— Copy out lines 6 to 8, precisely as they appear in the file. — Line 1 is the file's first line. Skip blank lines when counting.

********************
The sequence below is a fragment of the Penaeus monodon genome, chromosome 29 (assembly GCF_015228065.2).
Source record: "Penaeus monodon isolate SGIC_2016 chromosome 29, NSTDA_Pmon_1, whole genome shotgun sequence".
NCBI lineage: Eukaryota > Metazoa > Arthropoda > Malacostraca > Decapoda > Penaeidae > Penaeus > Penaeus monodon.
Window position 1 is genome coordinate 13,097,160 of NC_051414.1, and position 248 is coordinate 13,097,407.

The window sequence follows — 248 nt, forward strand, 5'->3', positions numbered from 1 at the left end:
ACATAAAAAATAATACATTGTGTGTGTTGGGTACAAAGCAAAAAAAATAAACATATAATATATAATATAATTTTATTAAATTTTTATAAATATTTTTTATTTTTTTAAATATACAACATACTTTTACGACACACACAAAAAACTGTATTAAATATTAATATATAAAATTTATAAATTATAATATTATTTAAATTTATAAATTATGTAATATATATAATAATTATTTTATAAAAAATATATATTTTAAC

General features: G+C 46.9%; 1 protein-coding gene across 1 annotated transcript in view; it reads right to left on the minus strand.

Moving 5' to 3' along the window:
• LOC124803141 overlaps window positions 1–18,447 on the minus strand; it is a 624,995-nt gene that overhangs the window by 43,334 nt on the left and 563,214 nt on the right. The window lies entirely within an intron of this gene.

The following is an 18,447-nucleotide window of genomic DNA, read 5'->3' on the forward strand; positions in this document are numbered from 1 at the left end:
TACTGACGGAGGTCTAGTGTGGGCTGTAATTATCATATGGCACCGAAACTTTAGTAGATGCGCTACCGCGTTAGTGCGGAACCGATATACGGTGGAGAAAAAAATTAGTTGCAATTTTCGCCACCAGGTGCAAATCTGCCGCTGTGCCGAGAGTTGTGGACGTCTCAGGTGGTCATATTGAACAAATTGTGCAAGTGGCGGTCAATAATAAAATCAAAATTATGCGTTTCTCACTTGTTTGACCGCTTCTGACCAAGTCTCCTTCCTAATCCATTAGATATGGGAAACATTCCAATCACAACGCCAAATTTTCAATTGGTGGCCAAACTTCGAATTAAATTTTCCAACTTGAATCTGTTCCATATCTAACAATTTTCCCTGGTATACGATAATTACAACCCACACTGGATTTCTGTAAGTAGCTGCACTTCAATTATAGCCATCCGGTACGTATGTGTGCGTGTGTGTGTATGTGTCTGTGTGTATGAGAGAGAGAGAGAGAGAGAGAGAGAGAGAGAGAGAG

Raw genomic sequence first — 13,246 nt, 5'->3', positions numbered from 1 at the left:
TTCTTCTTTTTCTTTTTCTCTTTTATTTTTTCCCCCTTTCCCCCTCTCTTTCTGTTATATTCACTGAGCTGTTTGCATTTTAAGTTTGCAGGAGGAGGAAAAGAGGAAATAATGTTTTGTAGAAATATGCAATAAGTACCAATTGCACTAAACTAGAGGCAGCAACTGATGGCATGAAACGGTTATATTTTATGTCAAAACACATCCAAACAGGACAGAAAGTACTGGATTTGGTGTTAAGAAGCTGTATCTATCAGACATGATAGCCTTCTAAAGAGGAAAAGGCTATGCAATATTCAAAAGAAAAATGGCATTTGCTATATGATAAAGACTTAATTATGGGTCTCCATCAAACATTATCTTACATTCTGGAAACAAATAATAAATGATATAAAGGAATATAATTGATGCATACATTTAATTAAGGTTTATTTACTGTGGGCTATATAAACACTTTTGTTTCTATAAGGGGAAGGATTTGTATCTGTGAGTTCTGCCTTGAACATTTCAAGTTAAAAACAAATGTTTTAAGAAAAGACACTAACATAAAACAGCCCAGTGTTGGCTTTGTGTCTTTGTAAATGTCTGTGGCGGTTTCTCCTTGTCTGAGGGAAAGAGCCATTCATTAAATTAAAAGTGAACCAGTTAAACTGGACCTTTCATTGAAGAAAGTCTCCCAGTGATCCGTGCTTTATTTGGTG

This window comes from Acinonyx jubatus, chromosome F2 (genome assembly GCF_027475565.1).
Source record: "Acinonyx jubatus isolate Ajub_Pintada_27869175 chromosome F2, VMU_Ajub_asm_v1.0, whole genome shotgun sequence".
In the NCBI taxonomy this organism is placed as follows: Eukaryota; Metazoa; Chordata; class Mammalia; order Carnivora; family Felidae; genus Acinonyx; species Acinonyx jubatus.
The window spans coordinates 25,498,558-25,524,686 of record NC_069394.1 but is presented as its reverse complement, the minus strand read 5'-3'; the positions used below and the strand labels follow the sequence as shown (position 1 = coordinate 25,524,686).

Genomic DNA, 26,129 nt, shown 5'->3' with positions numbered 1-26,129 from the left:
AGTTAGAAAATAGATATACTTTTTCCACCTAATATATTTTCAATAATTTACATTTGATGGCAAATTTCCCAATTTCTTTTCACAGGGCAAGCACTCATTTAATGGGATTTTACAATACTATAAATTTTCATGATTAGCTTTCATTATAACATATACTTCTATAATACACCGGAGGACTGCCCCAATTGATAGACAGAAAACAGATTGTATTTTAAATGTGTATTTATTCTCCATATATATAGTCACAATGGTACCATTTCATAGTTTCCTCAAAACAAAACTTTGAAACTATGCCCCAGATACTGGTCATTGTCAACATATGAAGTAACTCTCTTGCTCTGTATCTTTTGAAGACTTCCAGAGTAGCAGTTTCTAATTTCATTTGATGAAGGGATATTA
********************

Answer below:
ACATAAAAAATAATACATTGTGTGTGTTGGGTACAAAGCAAAAAAAATAAACATATAATATATAATATAATTTTATTAAATTTTTATAAATATTTTTTATTTTTTTAAATATACAACATACTTTTACGACACACACAAAAAACTGTATTAAATATTAATATATAAAATTTATAAATTATAATATTATTTAAATTTATAAATTATGTAATATATATAATAATTATTTTATAAAAAATATATATTTTAAC

General features: G+C 46.9%; 1 protein-coding gene across 1 annotated transcript in view; it reads right to left on the minus strand.

Moving 5' to 3' along the window: